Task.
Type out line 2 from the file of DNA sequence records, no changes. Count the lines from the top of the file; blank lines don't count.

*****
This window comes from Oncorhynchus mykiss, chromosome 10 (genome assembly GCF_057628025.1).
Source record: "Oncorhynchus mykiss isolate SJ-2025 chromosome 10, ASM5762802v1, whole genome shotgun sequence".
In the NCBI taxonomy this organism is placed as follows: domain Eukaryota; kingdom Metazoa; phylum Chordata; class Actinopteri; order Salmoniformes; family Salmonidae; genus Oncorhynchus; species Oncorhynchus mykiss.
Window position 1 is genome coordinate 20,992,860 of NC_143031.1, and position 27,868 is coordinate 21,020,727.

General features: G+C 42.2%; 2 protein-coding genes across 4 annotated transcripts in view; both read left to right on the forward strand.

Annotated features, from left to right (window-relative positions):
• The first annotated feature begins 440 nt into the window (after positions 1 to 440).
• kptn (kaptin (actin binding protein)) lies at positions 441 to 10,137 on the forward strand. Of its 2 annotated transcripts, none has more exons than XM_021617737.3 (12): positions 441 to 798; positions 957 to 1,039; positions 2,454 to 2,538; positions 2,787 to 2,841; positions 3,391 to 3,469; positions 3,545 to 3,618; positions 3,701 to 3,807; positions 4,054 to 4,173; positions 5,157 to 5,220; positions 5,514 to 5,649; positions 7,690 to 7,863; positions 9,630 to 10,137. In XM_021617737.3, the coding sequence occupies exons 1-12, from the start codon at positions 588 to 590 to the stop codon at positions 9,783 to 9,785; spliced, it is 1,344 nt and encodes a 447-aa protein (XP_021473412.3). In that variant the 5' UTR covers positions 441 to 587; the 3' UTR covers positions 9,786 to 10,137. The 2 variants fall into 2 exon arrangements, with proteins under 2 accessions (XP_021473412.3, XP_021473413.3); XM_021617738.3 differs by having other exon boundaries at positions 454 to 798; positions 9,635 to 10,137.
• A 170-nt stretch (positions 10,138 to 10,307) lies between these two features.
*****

Source record: "Oncorhynchus mykiss isolate SJ-2025 chromosome 10, ASM5762802v1, whole genome shotgun sequence".